CVLT Nation Captures: Blasphemy & Archgoat
Blasphemy, Archgoat, Valkyrja, Hellfire Deathcult, Weregoat
March 12th, 2017
Rickshaw Theatre, Vancouver, BC Photos & Text by Milton Stilles
This was definitely a show that’s hard to really reduce to a description that a non-metal-oriented person would understand or appreciate. Yes, it was a predominantly black metal show, but I feel that a lot of nuances are lost by a description so basic. This was the first time Blasphemy have played a show in their hometown in the time that I’ve lived here, and it’s no surprise that they’d break the silence given this lineup. As champions of what was considered “extreme” metal in their heyday, they put this city on the map in ways immeasurable. In a way, the saying is true: legends don’t die.
While I usually have nothing short of laudatory things to say about the Rickshaw, I will admit that I felt a little bit let down by the fact that they opened the doors at 7pm, and started Weregoat at 7:15. Over the course of the evening, the phrase spoken I overheard the most was, “Fuck, I missed Weregoat.” So yeah, I didn’t catch Weregoat. Bummer.
For a conservative estimate of maybe 75% of the people that spent their evening at the Rickshaw, Hellfire Deathcult were the de facto opener. To an extent, the relief experienced by everyone in the venue once the first chord was struck was palpable; you could feel it between your fingers. While I remain unfamiliar with this band, and kinda think that the “forced-mystery, masked-faces, and shitty stage light” angle is overplayed in this style of music, they definitely won me over. I’d see these guys again in a heartbeat.
Valkyrja was the feel-good discovery for me of the evening. Great stage presence, and not a band member in sight that would hesitate to steal the shine from the spotlight. Essentially black metal at heart, but totally unafraid to allude to their not-so-secret love of more classic rock sensitivities in the more melodic passages. Coupled with their onstage attire, a plague you can’t shake in the best way imaginable.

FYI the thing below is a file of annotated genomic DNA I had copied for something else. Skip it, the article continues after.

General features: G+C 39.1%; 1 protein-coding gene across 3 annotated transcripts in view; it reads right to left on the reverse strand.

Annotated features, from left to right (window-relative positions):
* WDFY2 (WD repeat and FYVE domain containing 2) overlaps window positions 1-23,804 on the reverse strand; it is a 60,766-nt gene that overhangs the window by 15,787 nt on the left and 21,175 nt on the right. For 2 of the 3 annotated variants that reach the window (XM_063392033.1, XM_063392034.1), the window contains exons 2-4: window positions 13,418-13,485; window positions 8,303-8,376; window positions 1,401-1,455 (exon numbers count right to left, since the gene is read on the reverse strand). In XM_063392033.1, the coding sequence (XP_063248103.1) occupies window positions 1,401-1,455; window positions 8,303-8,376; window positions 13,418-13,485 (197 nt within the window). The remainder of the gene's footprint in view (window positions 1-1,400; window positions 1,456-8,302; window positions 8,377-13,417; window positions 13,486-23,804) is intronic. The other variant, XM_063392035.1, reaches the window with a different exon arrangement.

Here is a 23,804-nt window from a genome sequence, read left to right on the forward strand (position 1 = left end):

Oh yeah, then there was Archgoat. You watch Archgoat, but you mostly listen. You close your eyes for a second, and feel the sound resonating through your bones. I’m calling it a non-religious experience, but a sense of worship, nonetheless. I think as soon as I put the camera away, I spent the rest of their set in a sort of otherworldly trance. I was drinking quite heavily by this point, so your judgement is probably as effective and reliable as mine.
For as long as I have been involved in the music scene in Vancouver, there has always been this dark, ominous cloud that descends wherever Blasphemy is mentioned. Their prominence came at a time where words whispered between individuals in fear of being heard became unspoken if they weren’t repeated. An entire mythos arose. These were scary motherfuckers, and they’d rip your fucking head off, or at least your big brother would warn you about that happening, potentially. To me, that’s just the internet before everyone had access to it. A point worth stressing is, these guys had a hand in spearheading the “war metal” movement. Peers and contemporaries to what was brewing in Europe, not merely emulating it. The take-away is, once you look past all the lore, they remain a huge influence on aggressive music, and to see them assert that on my favourite stage in the city is a simple testament to the fact that music is the only place we can ever call home. This was a hell of a night. Hats off to the venue and promoters, this was unforgettable.